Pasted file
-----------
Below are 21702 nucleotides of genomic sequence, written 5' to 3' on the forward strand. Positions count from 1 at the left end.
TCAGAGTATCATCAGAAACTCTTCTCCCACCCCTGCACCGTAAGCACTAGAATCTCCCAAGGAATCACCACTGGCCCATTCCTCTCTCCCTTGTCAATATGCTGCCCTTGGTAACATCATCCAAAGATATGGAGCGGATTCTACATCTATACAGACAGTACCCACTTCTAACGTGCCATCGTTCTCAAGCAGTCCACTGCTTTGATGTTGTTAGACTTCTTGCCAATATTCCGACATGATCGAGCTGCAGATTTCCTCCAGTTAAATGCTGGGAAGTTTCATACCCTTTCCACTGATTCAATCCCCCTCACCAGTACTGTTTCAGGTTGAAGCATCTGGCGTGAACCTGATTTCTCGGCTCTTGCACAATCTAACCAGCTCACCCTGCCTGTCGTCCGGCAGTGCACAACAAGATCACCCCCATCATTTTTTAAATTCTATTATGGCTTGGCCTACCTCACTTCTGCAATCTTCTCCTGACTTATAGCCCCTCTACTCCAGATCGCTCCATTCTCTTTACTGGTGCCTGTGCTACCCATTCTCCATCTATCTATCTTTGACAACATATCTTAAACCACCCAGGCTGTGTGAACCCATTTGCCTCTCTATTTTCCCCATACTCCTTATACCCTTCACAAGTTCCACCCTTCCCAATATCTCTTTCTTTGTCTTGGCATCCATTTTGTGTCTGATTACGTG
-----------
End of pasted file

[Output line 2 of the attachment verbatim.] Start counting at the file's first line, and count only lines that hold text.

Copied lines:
TCAGAGTATCATCAGAAACTCTTCTCCCACCCCTGCACCGTAAGCACTAGAATCTCCCAAGGAATCACCACTGGCCCATTCCTCTCTCCCTTGTCAATATGCTGCCCTTGGTAACATCATCCAAAGATATGGAGCGGATTCTACATCTATACAGACAGTACCCACTTCTAACGTGCCATCGTTCTCAAGCAGTCCACTGCTTTGATGTTGTTAGACTTCTTGCCAATATTCCGACATGATCGAGCTGCAGATTTCCTCCAGTTAAATGCTGGGAAGTTTCATACCCTTTCCACTGATTCAATCCCCCTCACCAGTACTGTTTCAGGTTGAAGCATCTGGCGTGAACCTGATTTCTCGGCTCTTGCACAATCTAACCAGCTCACCCTGCCTGTCGTCCGGCAGTGCACAACAAGATCACCCCCATCATTTTTTAAATTCTATTATGGCTTGGCCTACCTCACTTCTGCAATCTTCTCCTGACTTATAGCCCCTCTACTCCAGATCGCTCCATTCTCTTTACTGGTGCCTGTGCTACCCATTCTCCATCTATCTATCTTTGACAACATATCTTAAACCACCCAGGCTGTGTGAACCCATTTGCCTCTCTATTTTCCCCATACTCCTTATACCCTTCACAAGTTCCACCCTTCCCAATATCTCTTTCTTTGTCTTGGCATCCATTTTGTGTCTGATTACGTG